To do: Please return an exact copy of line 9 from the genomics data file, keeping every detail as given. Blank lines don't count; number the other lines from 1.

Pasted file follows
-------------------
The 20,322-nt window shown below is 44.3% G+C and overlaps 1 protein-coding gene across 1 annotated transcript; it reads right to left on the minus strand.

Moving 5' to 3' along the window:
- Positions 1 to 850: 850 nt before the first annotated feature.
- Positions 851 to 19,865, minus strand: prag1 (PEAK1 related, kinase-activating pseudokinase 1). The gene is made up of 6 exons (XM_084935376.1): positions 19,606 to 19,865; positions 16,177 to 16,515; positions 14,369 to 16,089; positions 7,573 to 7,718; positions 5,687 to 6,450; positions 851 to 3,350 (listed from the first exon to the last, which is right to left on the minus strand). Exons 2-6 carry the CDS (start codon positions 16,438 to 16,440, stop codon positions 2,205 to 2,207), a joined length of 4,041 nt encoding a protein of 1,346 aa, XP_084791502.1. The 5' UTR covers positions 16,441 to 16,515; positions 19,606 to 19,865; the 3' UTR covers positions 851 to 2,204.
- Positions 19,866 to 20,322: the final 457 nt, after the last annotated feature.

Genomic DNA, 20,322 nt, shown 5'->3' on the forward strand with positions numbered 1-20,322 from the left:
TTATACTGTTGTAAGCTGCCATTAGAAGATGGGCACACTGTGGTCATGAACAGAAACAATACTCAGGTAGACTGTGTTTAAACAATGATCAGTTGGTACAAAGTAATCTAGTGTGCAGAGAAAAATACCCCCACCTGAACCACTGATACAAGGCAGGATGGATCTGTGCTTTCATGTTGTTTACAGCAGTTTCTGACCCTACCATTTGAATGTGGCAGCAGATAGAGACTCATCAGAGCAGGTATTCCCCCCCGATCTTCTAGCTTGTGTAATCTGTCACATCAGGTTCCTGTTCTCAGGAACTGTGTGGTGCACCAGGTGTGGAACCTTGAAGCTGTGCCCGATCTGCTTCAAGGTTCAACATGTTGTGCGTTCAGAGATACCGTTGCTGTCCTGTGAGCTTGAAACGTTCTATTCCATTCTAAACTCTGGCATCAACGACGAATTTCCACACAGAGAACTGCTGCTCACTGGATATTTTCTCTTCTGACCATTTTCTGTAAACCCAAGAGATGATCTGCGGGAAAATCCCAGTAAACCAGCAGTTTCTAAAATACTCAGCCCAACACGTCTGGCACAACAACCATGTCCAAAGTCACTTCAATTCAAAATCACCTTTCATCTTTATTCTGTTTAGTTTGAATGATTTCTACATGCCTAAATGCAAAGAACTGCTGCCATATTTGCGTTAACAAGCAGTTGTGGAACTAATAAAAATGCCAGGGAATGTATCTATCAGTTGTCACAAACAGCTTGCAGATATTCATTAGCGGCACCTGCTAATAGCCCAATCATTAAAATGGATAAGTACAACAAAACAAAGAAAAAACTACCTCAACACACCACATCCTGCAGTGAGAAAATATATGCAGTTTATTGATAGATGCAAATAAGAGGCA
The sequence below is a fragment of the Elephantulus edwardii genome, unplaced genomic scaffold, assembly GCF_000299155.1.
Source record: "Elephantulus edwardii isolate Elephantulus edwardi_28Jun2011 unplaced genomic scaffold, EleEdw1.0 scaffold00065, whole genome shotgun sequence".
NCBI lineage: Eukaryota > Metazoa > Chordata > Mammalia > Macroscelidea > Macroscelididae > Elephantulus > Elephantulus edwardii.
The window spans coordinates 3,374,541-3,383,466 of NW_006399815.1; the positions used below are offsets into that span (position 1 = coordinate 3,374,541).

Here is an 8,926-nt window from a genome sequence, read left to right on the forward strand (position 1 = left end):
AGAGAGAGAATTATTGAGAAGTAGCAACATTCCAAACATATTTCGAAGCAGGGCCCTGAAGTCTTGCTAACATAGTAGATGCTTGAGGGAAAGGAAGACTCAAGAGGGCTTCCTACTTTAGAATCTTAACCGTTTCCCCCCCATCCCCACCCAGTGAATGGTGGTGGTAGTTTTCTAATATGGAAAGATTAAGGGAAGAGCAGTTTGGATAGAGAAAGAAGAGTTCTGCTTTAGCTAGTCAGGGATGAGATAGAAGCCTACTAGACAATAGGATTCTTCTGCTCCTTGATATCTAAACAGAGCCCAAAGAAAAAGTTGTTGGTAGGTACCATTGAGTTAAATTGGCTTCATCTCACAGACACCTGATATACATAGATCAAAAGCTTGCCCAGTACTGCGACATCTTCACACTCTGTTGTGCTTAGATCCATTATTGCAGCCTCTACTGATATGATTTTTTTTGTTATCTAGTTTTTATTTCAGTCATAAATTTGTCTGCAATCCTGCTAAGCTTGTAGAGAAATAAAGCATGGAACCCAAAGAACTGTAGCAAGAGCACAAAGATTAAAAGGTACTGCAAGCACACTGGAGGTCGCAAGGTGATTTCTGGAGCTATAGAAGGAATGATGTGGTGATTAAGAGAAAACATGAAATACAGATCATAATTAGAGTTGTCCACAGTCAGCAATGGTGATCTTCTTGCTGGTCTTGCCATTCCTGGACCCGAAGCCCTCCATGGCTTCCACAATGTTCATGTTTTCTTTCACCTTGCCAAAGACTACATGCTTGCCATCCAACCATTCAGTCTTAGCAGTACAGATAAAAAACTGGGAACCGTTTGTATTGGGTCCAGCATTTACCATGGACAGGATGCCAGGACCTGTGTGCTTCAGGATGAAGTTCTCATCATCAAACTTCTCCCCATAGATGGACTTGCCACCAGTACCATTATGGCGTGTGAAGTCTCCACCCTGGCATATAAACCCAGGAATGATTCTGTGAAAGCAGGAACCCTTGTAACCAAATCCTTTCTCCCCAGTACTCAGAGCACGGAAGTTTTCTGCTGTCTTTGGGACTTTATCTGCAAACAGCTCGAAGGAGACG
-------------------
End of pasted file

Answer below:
Source record: "Elephantulus edwardii isolate Elephantulus edwardi_28Jun2011 unplaced genomic scaffold, EleEdw1.0 scaffold00065, whole genome shotgun sequence".